Maria Nawojczyk, AGH University of Science and Technology, Krakow, Poland
Sebastian Koos, University of Mannheim, Mannheim, Germany
The network’s objective is to promote the sociological study of the economy in its entirety and we welcome both new theoretical and empirical contributions. Today's rapidly changing and highly uncertain economies put existing theories to a challenging test. New inequalities are arising, new differences emerge and sociological imagination is in need to understand the causes, dynamics and consequences of economic exchange in Europe and beyond. How can we understand and explain market dynamics, disruptive changes, and economic transitions? What are the consequences of such changes? What can economic sociology contribute to the understanding and explanation of social inequalities? How do financial markets work? Is economic sociology up to the task of thoroughly analyzing and understanding market transitions not only within Europe but also in other regions of the world, the consequences of global financial crisis, or the new modern forms of calculability, governance, and social control? We invite submission addressing these questions, but we are open for all themes that relate to the field of economic sociology. When submitting an abstract for sessions of our research network please clearly state the research question addressed, the theoretical arguments and/or empirical data and methods used. We will review the abstracts according to whether the paper will make an understandable, original and meaningful contribution to the field of economic sociology.
We invite papers to a joint session held between RN05 (Sociology of Consumption) and RN09 (Economic Sociology) focusing on different experiences and coping strategies of consumers in relation to economic shocks, like the financial and fiscal crises of the last years. Consumers’ everyday lives have been affected by the crises on multiple levels – from job loss and decline of household income to increasing austerity in social policies. This joint session asks, what has been the interaction between the macro-level, global and local economic phenomena, policy measures responding to the crises and the individual and household coping practices with disruption. We invite papers from different parts of Europe and beyond, where the unfolding, duration and recovery from the crises has had different paces and intensities, from severe downturns to quick recovery or stagnation. In addition, we welcome papers that deal with changing patterns of economic exchange, like share economies, gift giving, innovative and alternative ways of consumption and prosumption, bridging consumer and producer roles. Moreover we are interested in papers addressing what lessons have been learned from the crises so far – for consumers and market economies at large.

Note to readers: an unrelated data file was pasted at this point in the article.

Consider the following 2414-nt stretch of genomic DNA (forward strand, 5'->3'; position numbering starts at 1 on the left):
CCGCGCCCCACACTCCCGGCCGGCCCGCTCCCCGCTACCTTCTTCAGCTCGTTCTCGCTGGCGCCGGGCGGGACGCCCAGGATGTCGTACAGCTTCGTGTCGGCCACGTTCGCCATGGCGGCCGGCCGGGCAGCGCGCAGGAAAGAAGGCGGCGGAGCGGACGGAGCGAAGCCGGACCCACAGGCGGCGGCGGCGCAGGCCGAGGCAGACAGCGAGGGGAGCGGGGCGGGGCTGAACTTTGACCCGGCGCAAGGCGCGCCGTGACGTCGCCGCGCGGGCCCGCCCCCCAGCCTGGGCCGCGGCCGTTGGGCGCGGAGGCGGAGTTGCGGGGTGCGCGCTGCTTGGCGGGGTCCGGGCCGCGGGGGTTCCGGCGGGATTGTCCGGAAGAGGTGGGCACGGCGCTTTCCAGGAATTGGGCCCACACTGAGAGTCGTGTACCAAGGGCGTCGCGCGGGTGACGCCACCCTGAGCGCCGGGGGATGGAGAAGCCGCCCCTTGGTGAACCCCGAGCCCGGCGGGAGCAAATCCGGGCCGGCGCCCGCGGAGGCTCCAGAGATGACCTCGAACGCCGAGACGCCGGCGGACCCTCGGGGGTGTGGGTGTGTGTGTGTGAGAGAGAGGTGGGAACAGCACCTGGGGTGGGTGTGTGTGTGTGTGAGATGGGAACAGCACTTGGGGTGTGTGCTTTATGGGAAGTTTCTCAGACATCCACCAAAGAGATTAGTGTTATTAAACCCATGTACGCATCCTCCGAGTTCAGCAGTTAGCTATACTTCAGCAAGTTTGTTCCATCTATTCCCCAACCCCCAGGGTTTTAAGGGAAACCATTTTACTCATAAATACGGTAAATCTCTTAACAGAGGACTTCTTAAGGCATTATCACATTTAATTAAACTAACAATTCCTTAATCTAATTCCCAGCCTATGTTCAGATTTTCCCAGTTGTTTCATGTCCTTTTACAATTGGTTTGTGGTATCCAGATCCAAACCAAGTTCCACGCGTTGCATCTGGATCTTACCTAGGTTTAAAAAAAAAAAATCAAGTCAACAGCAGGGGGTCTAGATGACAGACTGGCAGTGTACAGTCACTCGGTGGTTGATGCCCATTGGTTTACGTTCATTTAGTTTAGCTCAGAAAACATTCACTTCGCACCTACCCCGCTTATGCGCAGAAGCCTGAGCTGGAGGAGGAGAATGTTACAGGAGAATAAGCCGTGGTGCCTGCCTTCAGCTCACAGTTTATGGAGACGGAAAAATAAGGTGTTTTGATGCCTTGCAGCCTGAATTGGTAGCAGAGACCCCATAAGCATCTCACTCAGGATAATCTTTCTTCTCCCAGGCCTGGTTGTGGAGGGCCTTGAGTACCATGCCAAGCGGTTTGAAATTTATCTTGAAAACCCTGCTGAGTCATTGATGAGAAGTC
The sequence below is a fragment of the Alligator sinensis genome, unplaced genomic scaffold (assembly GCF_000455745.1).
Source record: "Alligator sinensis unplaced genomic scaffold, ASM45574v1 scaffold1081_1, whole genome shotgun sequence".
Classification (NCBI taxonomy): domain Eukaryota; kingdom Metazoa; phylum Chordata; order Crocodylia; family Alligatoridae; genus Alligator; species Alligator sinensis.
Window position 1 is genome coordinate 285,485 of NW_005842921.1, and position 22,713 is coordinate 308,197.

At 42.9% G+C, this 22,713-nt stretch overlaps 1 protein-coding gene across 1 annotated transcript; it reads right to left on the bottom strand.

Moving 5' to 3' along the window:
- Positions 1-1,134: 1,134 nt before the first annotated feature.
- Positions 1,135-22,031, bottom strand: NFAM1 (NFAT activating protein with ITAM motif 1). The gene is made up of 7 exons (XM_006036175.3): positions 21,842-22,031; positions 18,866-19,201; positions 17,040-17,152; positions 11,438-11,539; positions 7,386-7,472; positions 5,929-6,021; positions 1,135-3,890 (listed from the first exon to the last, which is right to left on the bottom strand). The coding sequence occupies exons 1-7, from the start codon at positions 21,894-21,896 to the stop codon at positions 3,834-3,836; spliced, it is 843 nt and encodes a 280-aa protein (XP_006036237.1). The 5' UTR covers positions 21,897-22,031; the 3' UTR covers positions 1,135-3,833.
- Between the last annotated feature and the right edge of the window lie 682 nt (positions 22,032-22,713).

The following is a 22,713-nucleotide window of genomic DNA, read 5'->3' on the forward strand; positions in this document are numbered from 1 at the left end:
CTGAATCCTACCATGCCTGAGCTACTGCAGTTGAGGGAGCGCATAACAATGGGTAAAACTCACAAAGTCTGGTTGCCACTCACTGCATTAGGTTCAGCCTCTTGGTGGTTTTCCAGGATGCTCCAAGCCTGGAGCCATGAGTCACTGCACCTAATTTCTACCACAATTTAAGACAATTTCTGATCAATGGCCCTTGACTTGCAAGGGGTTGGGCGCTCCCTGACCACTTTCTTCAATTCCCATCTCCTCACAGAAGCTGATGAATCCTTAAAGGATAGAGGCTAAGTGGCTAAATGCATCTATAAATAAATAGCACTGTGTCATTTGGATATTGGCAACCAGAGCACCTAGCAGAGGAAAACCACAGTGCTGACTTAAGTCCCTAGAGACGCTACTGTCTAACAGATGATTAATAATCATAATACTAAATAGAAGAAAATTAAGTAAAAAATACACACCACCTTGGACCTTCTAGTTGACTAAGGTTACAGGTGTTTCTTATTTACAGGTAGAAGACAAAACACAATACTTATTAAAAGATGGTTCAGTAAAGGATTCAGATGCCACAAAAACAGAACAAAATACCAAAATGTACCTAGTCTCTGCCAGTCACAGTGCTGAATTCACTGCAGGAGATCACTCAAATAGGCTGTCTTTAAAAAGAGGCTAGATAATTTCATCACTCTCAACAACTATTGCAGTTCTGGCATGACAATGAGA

Therefore, we encourage the submission of abstracts relating to the following themes:
- consumers and austerity policy
- impoverishment and coping; disruption of lifestyles
- alternative and innovative modes of consumption and prosumption
- share economies; alternative modes of economic exchange
- economic and policy interventions to deal with crisis and their repercussions for consumers